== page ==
Some rebel Conservative MPs believe Johnson could face a no-confidence vote as early as the coming week: a total of 54 Tory MPs are required to write to Sir Graham Brady, chair of the backbench 1922 committee, to trigger such a vote. Johnson’s allies say claims the rebels are approaching the magic number are misguided: “We’re not in the danger zone yet,” said one. They insist the situation is being whipped up by a handful of malcontents.
Still, it is clear that poison is running through the party’s bloodstream. “Boris Johnson erodes the institutions he’s part of,” says one normally mild-mannered Tory MP who has submitted a letter. “Anyone who gives him the benefit of the doubt gets burnt. He will destroy us and he doesn’t care.” The rebels believe that even if the prime minister survives the week, a defeat on June 23 in Tiverton and Honiton — and another contest in the northern Tory seat of Wakefield on the same day — would make a no-confidence vote inevitable.
The pressure is therefore on Helen Hurford, a former primary school headteacher and the Tory candidate in Tiverton to help save Johnson. But her views on the prime minister are hard to discern, since she is being shielded from the national media amid fears she will be asked about partygate. Requests from the Financial Times to meet her on the campaign trail went unanswered.
One man in Tiverton’s Fore Street, studying the posters for forthcoming films at the town’s Tivoli cinema, admits sheepishly to being a local Tory councillor, before whispering conspiratorially: “You’re wasting your time, mate. We’ve been told to refer all media inquiries to the press office.” It is not exactly a sign of a party brimming with self-confidence.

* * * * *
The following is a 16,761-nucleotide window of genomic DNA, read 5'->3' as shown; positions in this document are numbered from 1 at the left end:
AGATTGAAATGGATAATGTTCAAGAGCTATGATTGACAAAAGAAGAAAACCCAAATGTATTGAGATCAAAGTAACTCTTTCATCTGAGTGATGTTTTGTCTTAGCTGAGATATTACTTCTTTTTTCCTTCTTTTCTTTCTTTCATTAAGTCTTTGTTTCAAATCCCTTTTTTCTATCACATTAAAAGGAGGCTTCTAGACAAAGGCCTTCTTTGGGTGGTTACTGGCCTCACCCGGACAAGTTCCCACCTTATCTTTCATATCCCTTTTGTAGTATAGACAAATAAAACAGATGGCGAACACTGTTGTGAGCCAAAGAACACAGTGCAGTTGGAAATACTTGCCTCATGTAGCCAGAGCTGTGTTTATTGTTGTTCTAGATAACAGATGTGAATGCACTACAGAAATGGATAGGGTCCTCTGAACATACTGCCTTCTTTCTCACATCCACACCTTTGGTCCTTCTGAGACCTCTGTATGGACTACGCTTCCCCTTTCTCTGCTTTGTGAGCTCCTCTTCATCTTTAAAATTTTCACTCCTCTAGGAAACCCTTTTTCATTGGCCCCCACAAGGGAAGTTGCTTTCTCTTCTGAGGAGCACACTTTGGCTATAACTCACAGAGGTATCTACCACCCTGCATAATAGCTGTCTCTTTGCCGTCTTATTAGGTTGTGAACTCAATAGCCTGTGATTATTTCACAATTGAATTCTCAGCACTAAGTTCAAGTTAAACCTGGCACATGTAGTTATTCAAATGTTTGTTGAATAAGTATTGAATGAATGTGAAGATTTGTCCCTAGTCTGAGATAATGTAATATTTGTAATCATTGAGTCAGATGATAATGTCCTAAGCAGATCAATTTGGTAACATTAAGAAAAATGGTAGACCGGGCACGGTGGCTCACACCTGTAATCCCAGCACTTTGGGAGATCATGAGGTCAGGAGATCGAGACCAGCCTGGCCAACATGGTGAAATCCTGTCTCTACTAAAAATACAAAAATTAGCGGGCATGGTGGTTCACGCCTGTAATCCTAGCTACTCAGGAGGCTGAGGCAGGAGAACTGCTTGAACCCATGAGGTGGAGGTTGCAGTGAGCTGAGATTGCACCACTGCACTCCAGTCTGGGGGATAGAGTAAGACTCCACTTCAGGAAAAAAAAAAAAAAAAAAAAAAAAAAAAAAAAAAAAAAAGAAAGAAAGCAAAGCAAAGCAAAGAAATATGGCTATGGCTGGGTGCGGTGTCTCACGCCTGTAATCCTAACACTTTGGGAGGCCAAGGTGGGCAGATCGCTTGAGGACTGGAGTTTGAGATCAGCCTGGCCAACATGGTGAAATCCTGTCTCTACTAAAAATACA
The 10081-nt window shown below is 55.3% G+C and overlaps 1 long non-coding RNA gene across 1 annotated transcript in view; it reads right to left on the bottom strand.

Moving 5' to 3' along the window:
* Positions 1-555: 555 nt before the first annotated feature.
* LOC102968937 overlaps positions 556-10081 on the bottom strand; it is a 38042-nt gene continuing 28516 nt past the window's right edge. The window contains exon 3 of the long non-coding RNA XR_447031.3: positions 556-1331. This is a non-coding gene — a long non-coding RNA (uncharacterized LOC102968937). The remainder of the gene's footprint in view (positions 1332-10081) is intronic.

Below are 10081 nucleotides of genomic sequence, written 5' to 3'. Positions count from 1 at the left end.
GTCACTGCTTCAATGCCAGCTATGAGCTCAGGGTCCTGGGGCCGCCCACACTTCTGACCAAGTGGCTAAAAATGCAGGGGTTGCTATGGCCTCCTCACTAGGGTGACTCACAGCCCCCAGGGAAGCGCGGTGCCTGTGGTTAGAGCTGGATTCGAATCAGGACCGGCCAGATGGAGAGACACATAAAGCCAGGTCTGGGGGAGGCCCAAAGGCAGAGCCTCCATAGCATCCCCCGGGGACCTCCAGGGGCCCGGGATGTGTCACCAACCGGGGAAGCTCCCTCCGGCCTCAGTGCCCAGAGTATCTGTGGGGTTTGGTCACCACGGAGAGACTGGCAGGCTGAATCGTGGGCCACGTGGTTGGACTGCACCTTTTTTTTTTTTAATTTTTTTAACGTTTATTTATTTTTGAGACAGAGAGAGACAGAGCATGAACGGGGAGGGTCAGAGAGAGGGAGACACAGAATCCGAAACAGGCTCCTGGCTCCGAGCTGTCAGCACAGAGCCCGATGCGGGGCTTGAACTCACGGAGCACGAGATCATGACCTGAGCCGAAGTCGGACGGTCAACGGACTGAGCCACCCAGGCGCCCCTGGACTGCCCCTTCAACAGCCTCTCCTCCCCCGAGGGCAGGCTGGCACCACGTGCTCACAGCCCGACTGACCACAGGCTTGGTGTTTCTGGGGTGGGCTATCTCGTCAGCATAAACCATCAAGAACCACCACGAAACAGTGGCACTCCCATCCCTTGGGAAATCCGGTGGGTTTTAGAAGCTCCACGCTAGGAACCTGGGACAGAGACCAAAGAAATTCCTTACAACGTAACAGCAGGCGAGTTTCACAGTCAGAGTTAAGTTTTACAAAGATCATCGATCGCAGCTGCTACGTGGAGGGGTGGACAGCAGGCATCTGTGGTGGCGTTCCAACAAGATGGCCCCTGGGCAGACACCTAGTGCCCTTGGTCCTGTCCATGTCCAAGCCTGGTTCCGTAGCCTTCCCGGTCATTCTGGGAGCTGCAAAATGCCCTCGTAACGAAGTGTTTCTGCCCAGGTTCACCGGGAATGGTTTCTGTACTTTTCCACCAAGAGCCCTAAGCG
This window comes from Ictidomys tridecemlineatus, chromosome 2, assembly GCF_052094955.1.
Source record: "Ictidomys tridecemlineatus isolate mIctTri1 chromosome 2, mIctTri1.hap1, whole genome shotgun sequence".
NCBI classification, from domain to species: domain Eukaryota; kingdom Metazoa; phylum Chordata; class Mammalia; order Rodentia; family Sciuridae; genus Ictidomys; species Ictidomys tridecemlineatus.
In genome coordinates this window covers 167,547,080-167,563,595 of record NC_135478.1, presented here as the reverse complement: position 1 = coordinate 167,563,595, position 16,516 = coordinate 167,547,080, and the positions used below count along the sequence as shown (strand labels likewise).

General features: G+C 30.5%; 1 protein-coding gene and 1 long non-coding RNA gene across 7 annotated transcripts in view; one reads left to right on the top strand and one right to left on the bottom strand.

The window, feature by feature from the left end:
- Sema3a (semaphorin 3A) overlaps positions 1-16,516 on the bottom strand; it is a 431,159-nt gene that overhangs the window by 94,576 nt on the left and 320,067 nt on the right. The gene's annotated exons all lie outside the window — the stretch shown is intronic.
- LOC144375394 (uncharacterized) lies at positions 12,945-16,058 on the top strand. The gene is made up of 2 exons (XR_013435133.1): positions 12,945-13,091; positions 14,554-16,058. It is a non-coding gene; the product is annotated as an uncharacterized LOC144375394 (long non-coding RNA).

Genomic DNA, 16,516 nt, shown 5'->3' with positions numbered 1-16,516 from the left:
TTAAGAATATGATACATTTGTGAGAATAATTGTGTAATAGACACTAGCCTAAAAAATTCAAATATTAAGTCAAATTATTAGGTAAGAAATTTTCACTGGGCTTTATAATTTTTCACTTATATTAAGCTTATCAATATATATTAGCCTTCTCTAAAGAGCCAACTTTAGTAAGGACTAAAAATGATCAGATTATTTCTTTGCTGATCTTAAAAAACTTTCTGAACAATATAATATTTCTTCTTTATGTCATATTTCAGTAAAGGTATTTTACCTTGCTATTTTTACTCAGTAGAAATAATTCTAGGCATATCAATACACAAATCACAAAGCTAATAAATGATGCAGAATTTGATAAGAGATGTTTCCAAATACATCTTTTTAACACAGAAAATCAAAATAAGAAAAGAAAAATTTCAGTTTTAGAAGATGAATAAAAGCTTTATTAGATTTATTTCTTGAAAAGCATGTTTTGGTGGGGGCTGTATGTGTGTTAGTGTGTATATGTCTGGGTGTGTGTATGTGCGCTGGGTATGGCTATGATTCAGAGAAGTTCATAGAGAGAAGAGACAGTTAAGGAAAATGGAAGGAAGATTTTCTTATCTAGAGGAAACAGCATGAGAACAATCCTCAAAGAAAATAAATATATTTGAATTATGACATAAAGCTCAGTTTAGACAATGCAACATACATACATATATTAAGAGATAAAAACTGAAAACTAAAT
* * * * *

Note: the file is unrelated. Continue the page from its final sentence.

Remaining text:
‘They aren’t in the real world’
It is easy to see why the Conservatives are nervous. Last year the Liberal Democrats, a party still recovering from the trauma of a five-year coalition with the Tories under David Cameron’s premiership, won two parliamentary by-elections in the Conservative strongholds of Chesham and Amersham, and North Shropshire.
The demographic make-up in North Shropshire, where the Tories were defending a 23,000 majority, looks ominously similar to Tiverton and Honiton: mainly rural and strongly pro-Brexit. Lib Dem strategists claim that a third of people who voted for the party in North Shropshire had supported leaving the EU in 2016.
The Lib Dems, who opposed Brexit, claim that the issue is seldom raised specifically on the doorstep in Devon. “But people say things like: our lives haven’t improved like they said [they] would,” says one Lib Dem campaigner. “That’s often a tacit reference to Brexit.”
The two by-elections on June 23
Tiverton and Honiton
What happened: Neil Parish, the MP since 2010, stood down after admitting watching pornography in parliament
Conservative majority: 24,239
Held by a Conservative since its creation in 1997 and in previous incarnations since the 1920s
What happened: Imran Ahmad Khan resigned following his conviction for sexual assault
Conservative majority: 3,358
Formerly a Labour marginal won by the Tories in 2019 election
In Tiverton’s pannier market, there is genuine sadness that Parish, a farmer who was seen as an active advocate for his constituency, has resigned. But now he has gone, some seem determined to punish Johnson. “I think Johnson has burnt a few of his bridges with the public and with his MPs,” says Joanna Bellamy, 53. “When he was having parties and people couldn’t see their loved ones — that shows they aren’t in the real world.”